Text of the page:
On the Ratification of an Arms Control Treaty

A long-time friend, though I hesitate to use the world since he went off the deep-end into wingnut batshittery, railed on Facebook today against the ratification by the United States Senate of the New START Treaty, an arms control treaty between the United States and Russia that continues the Reagan-era doctrine of “Trust, but verify” by empowering nuclear weapons inspectors and places a cap on the number of nuclear warheads that each side may possess, reducing both nations’ arsenals to 1,550 pieces over the next seven years.

My friend Jim posted a link to an editorial by Anthony Martin that claimed that President Obama and the Republican senators who voted to ratify the treaty would rue the day, because they’ve weakened the United States:

Not only is the treaty a highly questionable move given Russia’s distinct drift backwards toward the cold war tactics of the old Communist Soviet Union, but the U.S. is in real danger of being held hostage by rogue nations and groups that now have access to or actually possess nuclear weapons.

The danger of being hit by a nuke is greater now that it was at the height of the Cold War. Not only does Russia have nukes, but so does North Korea, Pakistan, Iran, Venezuela, and any number of terrorist groups who deal in the nuclear weapons black market.

Any move at the present time to require a reduction in America’s nuclear capability is tantamount to a stark weakening of U.S. ability to adequately respond to a nuclear attack.

Martin has no understanding of nuclear strategy — or of proportionate and disproportionate responses.

New START compels the United States to reduce its nuclear arsenal to 1,550 pieces. Even if we were to reduce our nuclear arsenal to 500 warheads, that’s still going to be at least 498 more nuclear warheads than North Korea, Iran, and other rogue regimes are likely to have anytime in the next five years.

If North Korea detonated a nuclear device on or near Seoul or Tokyo, the United States would be able to retaliate disproportionately and reduce the country to radioactive mud. If Iran decided to lob a nuclear-tipped missile toward Europe, Iran would be reduced to radioactive glass shortly thereafter. North Korea and Iran, in these scenarios, would have exhausted a significant proportion of their nuclear arsenals, and we wouldn’t even break a sweat swatting them. Scratch the “Mutually” from the Cold War-era doctrine of “Mutually Assured Destruction.” Iran and North Korea would be guaranteeing their own annihilation if they ever did use their nuclear capabilities.

So, when Martin says that the START treaty will hold the United States hostage to rogue states, he has no conception of the threat posed by rogue states.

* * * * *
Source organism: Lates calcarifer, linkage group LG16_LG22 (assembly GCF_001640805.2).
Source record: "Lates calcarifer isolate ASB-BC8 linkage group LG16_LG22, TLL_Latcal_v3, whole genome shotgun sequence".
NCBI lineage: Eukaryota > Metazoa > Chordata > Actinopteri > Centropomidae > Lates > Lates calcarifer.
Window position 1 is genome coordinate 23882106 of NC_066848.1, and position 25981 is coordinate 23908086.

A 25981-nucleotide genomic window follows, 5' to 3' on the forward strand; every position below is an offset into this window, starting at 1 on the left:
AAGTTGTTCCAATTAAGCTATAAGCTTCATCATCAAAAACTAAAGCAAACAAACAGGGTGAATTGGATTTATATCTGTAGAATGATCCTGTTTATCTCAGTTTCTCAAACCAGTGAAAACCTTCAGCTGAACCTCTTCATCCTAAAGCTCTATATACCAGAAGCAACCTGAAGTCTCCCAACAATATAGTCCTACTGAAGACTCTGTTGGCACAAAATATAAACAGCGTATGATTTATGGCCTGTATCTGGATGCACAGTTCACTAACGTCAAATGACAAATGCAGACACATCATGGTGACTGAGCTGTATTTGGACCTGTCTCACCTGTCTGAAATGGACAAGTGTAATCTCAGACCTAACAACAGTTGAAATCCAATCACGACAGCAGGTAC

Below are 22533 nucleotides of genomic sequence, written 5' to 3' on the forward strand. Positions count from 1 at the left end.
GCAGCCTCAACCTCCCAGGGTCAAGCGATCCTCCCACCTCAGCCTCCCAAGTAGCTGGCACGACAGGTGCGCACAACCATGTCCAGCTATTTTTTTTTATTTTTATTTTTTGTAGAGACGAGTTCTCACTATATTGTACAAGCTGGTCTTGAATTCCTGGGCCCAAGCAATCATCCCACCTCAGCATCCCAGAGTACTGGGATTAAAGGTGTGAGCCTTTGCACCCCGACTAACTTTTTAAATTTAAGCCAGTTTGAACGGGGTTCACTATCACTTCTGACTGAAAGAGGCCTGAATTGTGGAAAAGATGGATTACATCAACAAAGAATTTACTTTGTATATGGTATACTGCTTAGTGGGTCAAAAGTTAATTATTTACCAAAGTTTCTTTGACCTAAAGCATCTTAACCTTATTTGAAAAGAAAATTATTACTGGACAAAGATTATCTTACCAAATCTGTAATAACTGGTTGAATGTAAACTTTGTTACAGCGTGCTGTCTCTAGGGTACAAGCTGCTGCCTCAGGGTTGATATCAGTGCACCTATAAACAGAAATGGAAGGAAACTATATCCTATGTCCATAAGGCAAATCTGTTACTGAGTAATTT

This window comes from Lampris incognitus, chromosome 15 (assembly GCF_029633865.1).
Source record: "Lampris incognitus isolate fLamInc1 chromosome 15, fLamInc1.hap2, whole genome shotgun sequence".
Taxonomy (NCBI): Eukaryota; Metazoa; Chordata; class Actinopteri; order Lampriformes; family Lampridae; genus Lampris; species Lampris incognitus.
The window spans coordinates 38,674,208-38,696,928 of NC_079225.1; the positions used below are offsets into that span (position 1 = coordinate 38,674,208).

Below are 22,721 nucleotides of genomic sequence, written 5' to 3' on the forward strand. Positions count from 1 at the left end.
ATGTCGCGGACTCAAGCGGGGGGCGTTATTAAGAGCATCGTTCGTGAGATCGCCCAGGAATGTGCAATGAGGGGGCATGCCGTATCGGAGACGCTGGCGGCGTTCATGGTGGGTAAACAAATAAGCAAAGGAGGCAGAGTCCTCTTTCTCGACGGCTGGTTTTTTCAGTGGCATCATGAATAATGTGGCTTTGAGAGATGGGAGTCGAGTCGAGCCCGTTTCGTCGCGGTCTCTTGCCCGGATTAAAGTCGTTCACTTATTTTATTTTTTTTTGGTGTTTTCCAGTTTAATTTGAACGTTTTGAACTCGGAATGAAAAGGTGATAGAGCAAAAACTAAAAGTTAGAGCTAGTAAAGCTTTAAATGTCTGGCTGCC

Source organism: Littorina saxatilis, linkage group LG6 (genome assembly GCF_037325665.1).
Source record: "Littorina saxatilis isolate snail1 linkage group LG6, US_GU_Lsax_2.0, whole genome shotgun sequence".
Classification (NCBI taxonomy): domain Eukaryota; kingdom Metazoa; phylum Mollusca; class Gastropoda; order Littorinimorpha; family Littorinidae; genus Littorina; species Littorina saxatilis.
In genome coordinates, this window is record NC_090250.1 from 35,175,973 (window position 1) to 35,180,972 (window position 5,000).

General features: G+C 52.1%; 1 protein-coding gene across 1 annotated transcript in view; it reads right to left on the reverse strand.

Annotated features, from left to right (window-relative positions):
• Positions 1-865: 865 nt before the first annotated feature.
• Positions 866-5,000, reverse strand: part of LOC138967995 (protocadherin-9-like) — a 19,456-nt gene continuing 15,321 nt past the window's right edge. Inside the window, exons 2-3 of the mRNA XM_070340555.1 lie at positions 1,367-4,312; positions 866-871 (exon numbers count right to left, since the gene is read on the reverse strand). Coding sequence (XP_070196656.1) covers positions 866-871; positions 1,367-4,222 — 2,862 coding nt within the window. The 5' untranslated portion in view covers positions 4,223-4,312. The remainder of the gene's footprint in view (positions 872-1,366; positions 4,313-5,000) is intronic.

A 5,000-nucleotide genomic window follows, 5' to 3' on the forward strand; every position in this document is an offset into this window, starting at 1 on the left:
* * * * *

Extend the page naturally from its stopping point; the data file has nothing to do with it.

Also, he completely neglects the moral force that the United States gains by ratifying the treaty. Had we not ratified a nuclear arms control treaty, what lesson would that have sent other nations trying to acquire their own weapons? Ratifying the treaty tells the world that we are governed by the same laws and norms as other nations. It says that we play fair.

Republican intransigence on START was stupid. Teddy Roosevelt said “Walk softly, but carry a big stick,” and New START amounts to a big stick because it puts nuclear inspectors on the ground. Ronald Reagan said “Trust, but verify,” and defeating New START would have deprived the United States of its ability to verify that the Russian nuclear program was not passing technology and materials to rogue states like Iran and North Korea. These great Republicans would have been ashamed of Mitch McConnell, John McCain, and Lindsay Graham and their decision to place personal political pique ahead of national security.

Fortunately, thirteen Republicans broke ranks with their leadership to vote to ratify the treaty.

Published by Allyn

A writer, editor, journalist, sometimes coder, occasional historian, and all-around scholar, Allyn Gibson is the writer for Diamond Comic Distributors' monthly PREVIEWS catalog, used by comic book shops and throughout the comics industry, and the editor for its monthly order forms. In his over ten years in the industry, Allyn has interviewed comics creators and pop culture celebrities, covered conventions, analyzed industry revenue trends, and written copy for comics, toys, and other pop culture merchandise. Allyn is also known for his short fiction (including the Star Trek story "Make-Believe,"the Doctor Who short story "The Spindle of Necessity," and the ReDeus story "The Ginger Kid"). Allyn has been blogging regularly with WordPress since 2004.

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